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UNHCR, the United Nations Refugee Agency, is a lifeline for people displaced by violence, conflict and persecution—helping them survive, recover and build a better future. Donate today to help the people of Mosul.

QAYMAWA CAMP, Kurdistan Region of Iraq – Fatima Mehamed is 94 and can no longer walk. She also suffers from constant chest pain. Sitting on the floor of a darkened tent in Qaymawa Camp in the Kurdistan Region of Iraq (KRI), Fatima and her family are nine of over 73,000 Iraqis forced to flee their homes in Mosul and surrounding regions.

Before they fled from their village just north of Mosul, Fatima’s family struggled to stay alive in their home. “I sat my mother on a rug because she couldn’t move,” says Fatima’s daughter and caregiver, 48-year old Fathiya. “As we heard shelling and the sounds of gunfire all around us, I pulled her from room to room to protect her from bullets that might come through the window.”

Iraqi IDPs, mainly from Gogjali on the Eastern outskirts of Mosul, arrive at the UNHCR run Hasansham camp.

Iraqi IDPs, mainly from Gogjali on the Eastern outskirts of Mosul, arrive at the UNHCR run Hasansham camp, which opened in light of the huge number of arrivals in the past 24 hours. Image: Photo by UNHCR/Ivor Prickett.

On October 17, U.S.-backed Iraqi government troops and Kurdish security forces began a massive offensive to drive Islamic State fighters from Mosul, the group’s last major stronghold in the country. The result is a major displacement of Iraqis fleeing the fighting, many of whom have been surviving under brutal militant rule for two years.

With six camps already built, the United Nations Refugee Agency (UNHCR) is planning for a total of 11 camps, with a capacity of 120,000 people. The Agency says that more land and further funding must be found to shelter and feed traumatized displaced residents.

Although she is happy to be safe in the camp, Fatima’s disability makes an already harsh and spare existence—living in a basic tent with communal washrooms—even more of a struggle. That struggle is heightened by the fact that it is now winter—tents are often coated with ice during the night.

Iraqi internally displaced people (IDPs) in the village of Shora.

Iraqi internally displaced people (IDPs) in the village of Shora, 25km South of Mosul, reach an Iraqi army checkpoint on the Northern outskirts of Qayyarah. Qayyarah was liberated from ISIS over two months ago but is still engulfed in thick black smoke from oil wells set ablaze by the retreating militants. IDPs who reach Qayyarah are taken to Ja'dah IDP camp. Photo by UNHCR/Ivor Prickett.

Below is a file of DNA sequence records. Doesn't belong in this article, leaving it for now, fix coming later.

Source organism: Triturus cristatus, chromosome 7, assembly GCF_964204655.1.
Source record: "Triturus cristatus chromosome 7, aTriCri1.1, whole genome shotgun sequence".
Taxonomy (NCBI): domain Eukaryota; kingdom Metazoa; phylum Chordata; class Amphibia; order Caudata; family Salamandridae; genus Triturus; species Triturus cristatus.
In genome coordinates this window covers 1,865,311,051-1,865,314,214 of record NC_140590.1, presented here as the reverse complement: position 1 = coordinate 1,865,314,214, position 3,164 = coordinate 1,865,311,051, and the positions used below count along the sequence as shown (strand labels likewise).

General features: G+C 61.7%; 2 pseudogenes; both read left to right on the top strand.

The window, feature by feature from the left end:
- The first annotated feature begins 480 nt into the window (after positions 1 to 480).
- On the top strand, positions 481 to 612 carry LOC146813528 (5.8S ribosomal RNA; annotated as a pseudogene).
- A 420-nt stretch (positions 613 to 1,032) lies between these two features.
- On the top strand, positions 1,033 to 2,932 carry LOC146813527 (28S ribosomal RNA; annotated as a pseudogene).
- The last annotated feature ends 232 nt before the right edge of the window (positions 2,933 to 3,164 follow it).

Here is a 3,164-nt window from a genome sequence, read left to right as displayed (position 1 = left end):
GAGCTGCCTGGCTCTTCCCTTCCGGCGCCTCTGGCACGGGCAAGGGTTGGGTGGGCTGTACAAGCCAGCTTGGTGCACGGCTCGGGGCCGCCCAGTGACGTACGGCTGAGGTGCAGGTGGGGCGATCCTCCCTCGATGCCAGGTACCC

“It is difficult to look after my mother here,” says Fathiya. “My sister and I have to carry her to the toilet and she hasn’t had a shower since we arrived.” The family had a wheelchair, but it broke down, and at $200 U.S., a new one is financially out of reach.

When the Qaymawa Camp first opened in October 2016, UNHCR identified more than 20 people with disabilities. More than 4,500 people now live there, with more arriving every day.

“UNHCR protection officers are currently making a map of the camp to identify those with special needs, so we, along with the Department of Health and other NGOs, can properly respond, including the distribution of wheelchairs,” says Djamal Zamoum, UNHCR Senior Emergency Field Co-ordinator in Iraq.

Iraqi IDPs displaced by fighting in the village of Shora, 25km South of Mosul.

Iraqi IDPs displaced by fighting in the village of Shora, 25km South of Mosul, reach an Iraqi army checkpoint on the Northern outskirts of Qayyarah. Qayyarah was liberated from ISIS over two months ago but is still engulfed in thick black smoke from oil wells set ablaze by the retreating militants. IDPs who reach Qayyarah are taken to Ja'dah IDP camp there. Photo by UNHCR/Ivor Prickett.

Fathiya believes that even small measures would help her mother, and other disabled people.

“It would really help if we had a mobile toilet for her, and if there was an empty tent with a bucket of water where my sister and I could wash her,” she says. “My mother misses the light. She asks me to take her out so she can see people and enjoy some fresh air. But it isn’t possible,” she adds.

UNHCR, the United Nations Refugee Agency, is a lifeline for people displaced by violence, conflict and persecution—helping them survive, recover and build a better future. Donate today to help the people of Mosul.

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